The EUGC had previously refused another Slovak candidate, Mária Patakyová, because of her poor knowledge of the French language. The same could still happen to Procházka.
The cabinet approved Procházka’s candidacy on September 28, and it also approved the candidates for ad hoc judges for the European Court of Human Rights – Ondrej Laciak, Tomáš Ľalík and Ladislav Duditš, the TASR newswire wrote.
Slovak Foreign Minister Miroslav Lajčák will submit Prochazka’s bid to Jeppe Tranholm-Mikkelsen, Secretary-General for the Council of the EU . Now, Procházka faces a hearing before an EUGC advisory committee.
He was nominated by the Judicial Council on September 19 when he received the required minimum of ten votes out of a total of 17. Procházka is not worried that his political career could hinder him from being accepted by the EUGC. He will renounce his parliamentary mandate only after he has been assigned the prestigious international post.
However, his candidacy has not been perceived positively by all. The opposition Freedom and Solidarity (SaS) party appealed to the government not to approve his candidacy on September 20. SaS leader Richard Sulík said that Procházka has neither the ability, nor the moral credit to resolve disputes at an international level.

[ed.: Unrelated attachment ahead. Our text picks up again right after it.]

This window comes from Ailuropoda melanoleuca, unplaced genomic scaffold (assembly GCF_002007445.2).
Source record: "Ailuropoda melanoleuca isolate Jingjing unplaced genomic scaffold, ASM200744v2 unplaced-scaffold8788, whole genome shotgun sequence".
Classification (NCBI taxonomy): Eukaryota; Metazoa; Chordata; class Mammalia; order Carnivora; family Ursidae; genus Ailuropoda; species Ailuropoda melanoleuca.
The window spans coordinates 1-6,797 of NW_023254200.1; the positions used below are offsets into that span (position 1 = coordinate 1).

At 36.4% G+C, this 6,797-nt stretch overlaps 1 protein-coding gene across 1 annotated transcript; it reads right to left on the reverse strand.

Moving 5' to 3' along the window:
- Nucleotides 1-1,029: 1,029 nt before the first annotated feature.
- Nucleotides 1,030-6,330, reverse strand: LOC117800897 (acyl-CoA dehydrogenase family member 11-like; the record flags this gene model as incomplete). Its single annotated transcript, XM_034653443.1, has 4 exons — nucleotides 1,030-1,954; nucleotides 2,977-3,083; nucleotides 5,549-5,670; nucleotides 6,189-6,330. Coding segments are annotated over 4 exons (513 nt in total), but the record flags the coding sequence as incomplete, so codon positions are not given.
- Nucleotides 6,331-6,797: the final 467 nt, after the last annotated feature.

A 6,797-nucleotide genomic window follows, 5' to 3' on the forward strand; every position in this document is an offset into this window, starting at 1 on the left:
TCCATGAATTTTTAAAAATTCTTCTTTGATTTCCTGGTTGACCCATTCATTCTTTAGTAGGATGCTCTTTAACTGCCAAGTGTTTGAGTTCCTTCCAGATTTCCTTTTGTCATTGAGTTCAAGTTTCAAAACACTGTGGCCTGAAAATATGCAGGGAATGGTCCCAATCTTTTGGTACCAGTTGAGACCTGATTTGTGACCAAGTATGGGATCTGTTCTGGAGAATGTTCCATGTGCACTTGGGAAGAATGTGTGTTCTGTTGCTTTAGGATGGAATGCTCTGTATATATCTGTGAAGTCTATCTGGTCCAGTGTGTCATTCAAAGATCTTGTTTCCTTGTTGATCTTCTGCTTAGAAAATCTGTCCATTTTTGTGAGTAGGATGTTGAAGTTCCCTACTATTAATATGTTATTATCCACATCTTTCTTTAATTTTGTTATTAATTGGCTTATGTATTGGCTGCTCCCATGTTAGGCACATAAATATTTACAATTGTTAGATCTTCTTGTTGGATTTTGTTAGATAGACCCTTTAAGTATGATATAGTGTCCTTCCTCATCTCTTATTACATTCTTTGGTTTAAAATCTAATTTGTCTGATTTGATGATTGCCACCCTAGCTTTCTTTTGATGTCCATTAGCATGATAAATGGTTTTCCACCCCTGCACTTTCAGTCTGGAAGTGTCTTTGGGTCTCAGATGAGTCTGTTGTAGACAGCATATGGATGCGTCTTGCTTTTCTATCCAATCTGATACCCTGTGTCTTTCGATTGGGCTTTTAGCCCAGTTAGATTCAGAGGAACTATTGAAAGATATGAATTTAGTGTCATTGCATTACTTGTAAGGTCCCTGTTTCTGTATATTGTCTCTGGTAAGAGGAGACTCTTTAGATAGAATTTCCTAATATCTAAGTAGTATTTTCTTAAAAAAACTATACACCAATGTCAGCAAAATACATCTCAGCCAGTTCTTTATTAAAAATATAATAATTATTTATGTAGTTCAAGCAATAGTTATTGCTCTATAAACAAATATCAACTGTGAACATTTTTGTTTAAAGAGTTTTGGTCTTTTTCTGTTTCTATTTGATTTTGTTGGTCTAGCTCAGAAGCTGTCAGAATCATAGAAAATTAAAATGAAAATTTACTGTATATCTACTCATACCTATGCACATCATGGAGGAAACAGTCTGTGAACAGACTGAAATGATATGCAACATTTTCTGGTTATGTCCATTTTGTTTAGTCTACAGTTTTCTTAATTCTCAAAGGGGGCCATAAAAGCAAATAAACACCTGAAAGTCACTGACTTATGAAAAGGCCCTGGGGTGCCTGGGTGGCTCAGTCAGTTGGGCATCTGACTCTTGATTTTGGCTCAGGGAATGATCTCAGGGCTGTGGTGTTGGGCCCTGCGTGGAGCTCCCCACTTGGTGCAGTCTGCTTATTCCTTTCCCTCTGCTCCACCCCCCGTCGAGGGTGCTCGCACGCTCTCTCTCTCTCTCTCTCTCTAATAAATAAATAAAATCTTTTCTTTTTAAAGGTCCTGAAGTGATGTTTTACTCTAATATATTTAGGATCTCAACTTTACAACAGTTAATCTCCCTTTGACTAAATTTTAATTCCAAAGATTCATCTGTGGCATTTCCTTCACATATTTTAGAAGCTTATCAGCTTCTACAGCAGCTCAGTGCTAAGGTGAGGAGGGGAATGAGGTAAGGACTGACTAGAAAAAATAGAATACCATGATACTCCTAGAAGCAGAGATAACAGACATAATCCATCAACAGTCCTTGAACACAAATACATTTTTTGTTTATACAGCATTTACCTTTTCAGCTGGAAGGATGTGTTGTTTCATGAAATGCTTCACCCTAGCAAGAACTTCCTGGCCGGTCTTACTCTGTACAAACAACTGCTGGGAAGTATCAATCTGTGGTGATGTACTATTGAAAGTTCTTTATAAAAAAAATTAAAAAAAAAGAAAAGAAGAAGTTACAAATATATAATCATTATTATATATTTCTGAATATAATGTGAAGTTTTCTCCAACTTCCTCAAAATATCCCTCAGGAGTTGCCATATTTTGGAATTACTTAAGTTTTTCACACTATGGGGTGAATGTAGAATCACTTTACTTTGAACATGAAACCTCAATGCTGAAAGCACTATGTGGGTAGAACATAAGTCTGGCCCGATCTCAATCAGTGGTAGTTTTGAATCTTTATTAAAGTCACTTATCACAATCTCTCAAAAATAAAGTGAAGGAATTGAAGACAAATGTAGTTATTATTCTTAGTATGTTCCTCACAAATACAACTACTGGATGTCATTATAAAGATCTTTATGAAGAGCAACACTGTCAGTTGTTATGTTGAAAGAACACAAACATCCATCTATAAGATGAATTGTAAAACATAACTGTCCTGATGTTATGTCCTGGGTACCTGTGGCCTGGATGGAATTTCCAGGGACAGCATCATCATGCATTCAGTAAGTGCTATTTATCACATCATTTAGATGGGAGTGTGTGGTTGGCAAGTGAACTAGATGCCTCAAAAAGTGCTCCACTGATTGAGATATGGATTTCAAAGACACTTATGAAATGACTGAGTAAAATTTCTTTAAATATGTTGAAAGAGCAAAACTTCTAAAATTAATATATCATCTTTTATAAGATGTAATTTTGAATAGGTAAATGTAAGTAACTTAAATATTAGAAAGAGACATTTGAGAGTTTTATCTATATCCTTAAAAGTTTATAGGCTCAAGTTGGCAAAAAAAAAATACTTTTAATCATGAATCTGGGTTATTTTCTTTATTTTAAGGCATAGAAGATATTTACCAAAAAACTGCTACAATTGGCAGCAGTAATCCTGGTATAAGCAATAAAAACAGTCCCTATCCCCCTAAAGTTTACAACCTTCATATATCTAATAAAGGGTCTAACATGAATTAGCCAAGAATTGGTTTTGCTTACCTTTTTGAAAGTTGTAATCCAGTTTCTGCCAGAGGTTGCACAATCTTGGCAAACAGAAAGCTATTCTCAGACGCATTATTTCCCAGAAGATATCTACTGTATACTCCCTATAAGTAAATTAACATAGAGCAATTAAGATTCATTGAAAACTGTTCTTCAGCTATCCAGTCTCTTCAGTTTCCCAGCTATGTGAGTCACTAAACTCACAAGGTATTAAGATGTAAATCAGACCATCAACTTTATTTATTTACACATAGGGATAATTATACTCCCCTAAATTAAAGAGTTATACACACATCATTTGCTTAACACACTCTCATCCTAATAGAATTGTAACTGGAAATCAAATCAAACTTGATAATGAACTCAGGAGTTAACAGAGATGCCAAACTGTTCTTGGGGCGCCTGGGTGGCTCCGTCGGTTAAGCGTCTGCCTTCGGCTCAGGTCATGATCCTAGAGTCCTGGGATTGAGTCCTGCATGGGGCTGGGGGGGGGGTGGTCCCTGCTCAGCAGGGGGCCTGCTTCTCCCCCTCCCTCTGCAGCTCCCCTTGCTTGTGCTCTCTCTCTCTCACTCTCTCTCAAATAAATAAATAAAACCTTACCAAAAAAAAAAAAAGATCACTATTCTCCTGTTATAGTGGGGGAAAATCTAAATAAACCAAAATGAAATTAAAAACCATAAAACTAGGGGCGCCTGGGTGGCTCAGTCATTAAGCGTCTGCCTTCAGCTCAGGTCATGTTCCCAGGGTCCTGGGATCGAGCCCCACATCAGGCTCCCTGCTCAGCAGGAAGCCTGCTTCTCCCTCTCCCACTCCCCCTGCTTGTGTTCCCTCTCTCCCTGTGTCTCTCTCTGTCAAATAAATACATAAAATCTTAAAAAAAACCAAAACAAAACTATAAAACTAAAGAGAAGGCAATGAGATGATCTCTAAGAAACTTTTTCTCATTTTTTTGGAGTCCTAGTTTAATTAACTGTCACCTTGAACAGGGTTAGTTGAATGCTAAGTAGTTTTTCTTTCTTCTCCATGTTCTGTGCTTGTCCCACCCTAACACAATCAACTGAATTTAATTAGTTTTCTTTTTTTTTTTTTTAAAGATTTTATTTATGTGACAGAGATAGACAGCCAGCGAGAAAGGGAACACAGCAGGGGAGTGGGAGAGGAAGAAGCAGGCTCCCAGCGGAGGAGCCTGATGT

Justice Minister Lucia Žitnanská (Most-Híd party) does not have a clear opinion on the candidacy of Procházka. “My personal opinion is just as ambivalent as I’ve described it,” she told the TASR newswire. “I think that a lot of us feel the same. I’ve known Rado Procházka as a professional for years, that’s why I’m wavering," said the minister, who had voted for him at the session. “It’s totally obvious that the nomination of Procházka wouldn’t be in doubt if it had happened two years ago, which attests to his erudition. A political career sometimes complicates further professional growth. Everyone views it this way and is waiting to see how Luxembourg will assess it. Nevertheless, we’ll get an answer and we’ll be shown clear boundaries for what’s acceptable and what’s not,” she explained.
Minister Lajčák said that he does not dare to evaluate Procházka as he has never met him in person before but he noted that the candidate’s resume impressed him.
Speaking to Sme daily, Zuzana Wienk, head of the Aliancia Fair-play watchdog said, “I think that a candidate for such an important European position should not be selected in this way. This nomination, despite Procházka’s expertise, feels rather like political bartering in reaction to the changing coalition. These circumstances, as well as vast suspicions over the non-transparency of the Sieť party's financing, raise grave questions over this nomination, and cast a light that will rather discredit Slovakia in the European community,” she summed up.
Some judges have opposed the nomination, too. „This is based on a serious dilemma over whether only excellent expertise is enough for such an important judicial position, if there are suspicions of moral failing,” president of the For Open Justice association of judges, Katarína Javorčíková, told Sme.
On the other hand, the biggest professional union, the Association of Judges of Slovakia, has no reservations about his suitability for the post.
28. Sep 2016 at 23:54 | Compiled by Spectator staff